family from the town while the fifth deals with the neutral reactions of the
townspeople regarding the murder. So as to fictionalize the story from the
beginning, he clarifies what personality and features characters have and talks
about their relationship with one another, the kind of life they live and
eventually supporting events of the main event. 

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In literature, the
narrative I is neither stable nor unified rather it is split and fragmented.
One can read or “hear,” this disintegration in the multiple voices through
which the narrator voices in the text. Garcia wasn’t an eyewitness to the crime
which inevitably means that he would have to combine autobiographical and
fictional elements. Basically, he would shift the focus from what happened to
how it happened. We see that the narrator has exact details about minor things
like the time as far as Santiago’s movements are concerned. He gathers minor
bits of information, which do not actually contribute much to the story. As the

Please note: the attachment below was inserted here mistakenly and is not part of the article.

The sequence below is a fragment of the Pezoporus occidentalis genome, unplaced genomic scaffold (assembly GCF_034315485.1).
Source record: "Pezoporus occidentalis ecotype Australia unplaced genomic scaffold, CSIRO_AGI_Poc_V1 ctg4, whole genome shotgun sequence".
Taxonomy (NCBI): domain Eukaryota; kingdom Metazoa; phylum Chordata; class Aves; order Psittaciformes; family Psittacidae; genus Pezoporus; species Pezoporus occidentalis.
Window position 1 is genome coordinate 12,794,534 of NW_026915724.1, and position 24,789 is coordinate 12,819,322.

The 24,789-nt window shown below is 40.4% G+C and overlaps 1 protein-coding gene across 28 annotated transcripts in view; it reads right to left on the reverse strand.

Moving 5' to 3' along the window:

book progresses, a new voice adds to our composite knowledge of the events of
the day of the murder. However, it also revises and undermines the information
which has preceded it.

            The narrator tricks the readers by
repeating and diverting towards minor things that do not actually contribute
much to the development of the crime revelation. He also uses memory to trick
the readers. He admits that “I had a very confused memory of the festival
before I decided to rescue it piece by piece from the memory of others”
(Marquez,43). The evolving narrative I combines both the factual and fictional
details that belong to felt history and in turn dominates Garcia’s
autobiography because what interests him is not the description of the event